The movie itself has a short and sweet running time of 2 hours and yet manages to pack in plenty and comfortably introduce the viewers to new places in the Marvel Universe. This uncanny ability of such movies to use their duration well enough to make every minute count is something I’ve been constantly in awe of. In this case, Gunn wastes no time and lands us straight into an alien planet Morag where Peter Quill is after an unknown device called The Orb. The evil Kree fanatic Ronan The Accuser (so named as he accuses Xandar of having killed his father and forefathers) is also after this mysterious item and sends his mercenaries led by Korath to retrieve it. After a brief confrontation sprinkled with hilarity, Quill escapes in his ship the Milano and heads back to Xandar. You get a sense of the movie’s scale, the 80s music thrown in for good measure that will go on to embellish the rest of the movie, the kind of humor you’re in for as well as the central driving MacGuffin of the movie, all in the first 10 minutes. Oh, and did I mention that the movie begins with a short but poignant prologue on earth that shows Peter Quill abducted as a child soon after the death of his mother? That’s some really powerful editing and direction there.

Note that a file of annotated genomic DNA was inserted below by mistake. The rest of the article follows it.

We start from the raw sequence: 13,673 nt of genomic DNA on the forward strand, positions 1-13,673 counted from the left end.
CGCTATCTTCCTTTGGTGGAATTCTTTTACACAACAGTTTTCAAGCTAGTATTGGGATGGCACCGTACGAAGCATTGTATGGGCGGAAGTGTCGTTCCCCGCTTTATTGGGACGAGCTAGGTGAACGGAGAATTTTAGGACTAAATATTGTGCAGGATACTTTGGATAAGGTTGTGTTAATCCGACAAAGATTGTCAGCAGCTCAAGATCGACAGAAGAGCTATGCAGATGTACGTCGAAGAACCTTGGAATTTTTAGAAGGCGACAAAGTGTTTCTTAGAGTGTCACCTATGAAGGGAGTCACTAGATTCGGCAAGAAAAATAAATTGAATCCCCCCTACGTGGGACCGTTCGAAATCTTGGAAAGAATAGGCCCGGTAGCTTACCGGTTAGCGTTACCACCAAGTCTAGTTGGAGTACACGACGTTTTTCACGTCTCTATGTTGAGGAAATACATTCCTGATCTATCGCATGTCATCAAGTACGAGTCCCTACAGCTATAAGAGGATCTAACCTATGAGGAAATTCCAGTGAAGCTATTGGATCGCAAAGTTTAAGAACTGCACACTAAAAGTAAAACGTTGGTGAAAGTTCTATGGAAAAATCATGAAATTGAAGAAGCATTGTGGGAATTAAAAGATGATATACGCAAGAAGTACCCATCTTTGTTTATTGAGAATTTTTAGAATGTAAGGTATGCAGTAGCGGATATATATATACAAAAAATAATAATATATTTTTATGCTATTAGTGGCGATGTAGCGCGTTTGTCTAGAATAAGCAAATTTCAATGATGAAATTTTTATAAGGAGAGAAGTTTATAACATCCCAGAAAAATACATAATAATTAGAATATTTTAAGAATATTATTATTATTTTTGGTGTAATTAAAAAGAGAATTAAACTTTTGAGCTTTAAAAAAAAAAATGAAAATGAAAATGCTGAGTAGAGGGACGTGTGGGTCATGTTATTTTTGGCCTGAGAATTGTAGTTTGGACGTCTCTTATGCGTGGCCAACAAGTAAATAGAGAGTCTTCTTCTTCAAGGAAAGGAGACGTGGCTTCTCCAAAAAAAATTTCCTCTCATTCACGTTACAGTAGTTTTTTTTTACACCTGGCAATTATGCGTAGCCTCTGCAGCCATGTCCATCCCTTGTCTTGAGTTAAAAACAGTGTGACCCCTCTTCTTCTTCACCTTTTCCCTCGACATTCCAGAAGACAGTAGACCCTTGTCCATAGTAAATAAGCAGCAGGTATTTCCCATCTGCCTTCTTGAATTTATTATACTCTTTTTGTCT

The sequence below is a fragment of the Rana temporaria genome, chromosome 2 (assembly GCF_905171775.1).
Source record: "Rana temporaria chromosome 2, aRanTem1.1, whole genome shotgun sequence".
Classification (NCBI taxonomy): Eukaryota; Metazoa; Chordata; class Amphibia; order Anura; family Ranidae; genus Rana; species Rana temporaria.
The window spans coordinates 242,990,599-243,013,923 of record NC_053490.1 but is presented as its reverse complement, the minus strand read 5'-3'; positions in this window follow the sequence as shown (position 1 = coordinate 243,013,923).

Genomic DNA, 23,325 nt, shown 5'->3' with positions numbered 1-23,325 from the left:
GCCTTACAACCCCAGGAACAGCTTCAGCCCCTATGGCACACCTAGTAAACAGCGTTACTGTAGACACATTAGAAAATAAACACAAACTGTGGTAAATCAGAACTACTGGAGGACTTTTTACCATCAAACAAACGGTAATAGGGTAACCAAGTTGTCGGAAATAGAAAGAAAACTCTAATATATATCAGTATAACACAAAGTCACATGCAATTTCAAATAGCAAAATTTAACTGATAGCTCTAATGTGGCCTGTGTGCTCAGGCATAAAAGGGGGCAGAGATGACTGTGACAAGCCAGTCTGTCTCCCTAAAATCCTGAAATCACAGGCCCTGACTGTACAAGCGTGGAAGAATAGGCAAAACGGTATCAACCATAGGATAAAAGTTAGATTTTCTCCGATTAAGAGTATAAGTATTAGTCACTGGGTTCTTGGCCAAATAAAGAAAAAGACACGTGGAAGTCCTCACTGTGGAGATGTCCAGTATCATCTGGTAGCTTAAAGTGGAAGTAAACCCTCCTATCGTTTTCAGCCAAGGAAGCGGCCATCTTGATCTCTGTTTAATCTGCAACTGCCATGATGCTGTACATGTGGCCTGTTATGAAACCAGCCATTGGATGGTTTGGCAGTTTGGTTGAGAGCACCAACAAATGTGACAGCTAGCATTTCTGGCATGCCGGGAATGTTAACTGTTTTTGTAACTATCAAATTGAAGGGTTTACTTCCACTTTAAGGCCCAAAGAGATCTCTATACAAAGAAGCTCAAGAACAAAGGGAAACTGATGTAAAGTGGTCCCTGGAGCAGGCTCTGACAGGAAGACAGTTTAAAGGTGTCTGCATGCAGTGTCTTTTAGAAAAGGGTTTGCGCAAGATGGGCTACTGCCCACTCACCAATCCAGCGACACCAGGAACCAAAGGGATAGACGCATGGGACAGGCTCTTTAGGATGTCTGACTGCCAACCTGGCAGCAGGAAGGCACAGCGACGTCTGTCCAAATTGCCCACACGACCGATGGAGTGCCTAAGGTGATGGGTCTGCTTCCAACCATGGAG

The Orb plays a vital role throughout the rest of the movie as it’s how the Guardians unite. Quill wants to sell The Orb and escape the clutches of Yondu, the Ravager who abducted him. Gamora, Nebula’s sister and Thanos’ daughter, wants to sell The Orb to her buyer, The Collector, for an insane price of 4 billion units. Rocket and Groot are bounty hunters on the lookout for whatever will make them the most money. After a brief skirmish, they all end up in prison with Drax, The Destroyer. Wanting to unleash vengeance upon Ronan who killed his family, Drax initially wishes to slay Gamora, only to later on come around after he learns of her true motives. But all hell breaks loose when they deliver The Orb to The Collector and realize that The Orb in reality contains an Infinity Stone capable of wiping out an entire planet with its power. And thus, the real reason why Ronan is after it becomes clear.There are a lot of moving parts to the story but Gunn holds it together by keeping the Infinity Stone at the center of the plot, with other subplots either revolving around it or briefly teased to setup future installments. Also, plenty of history is hinted at with the characters who all seem to have gone through their own extensive tumultuous journeys, whether its Nebula’s and Gamora’s past with Thanos, their father or Rocket’s outburst over being genetically tampered with. Everyone feels fleshed out enough but more importantly, everyone feels like they have plenty of stories to tell of their own. Potentially any one of these characters could get a spin-off and it would still contain enough to fill out an entire movie. These past character trajectories make the movie’s narrative rich and textured.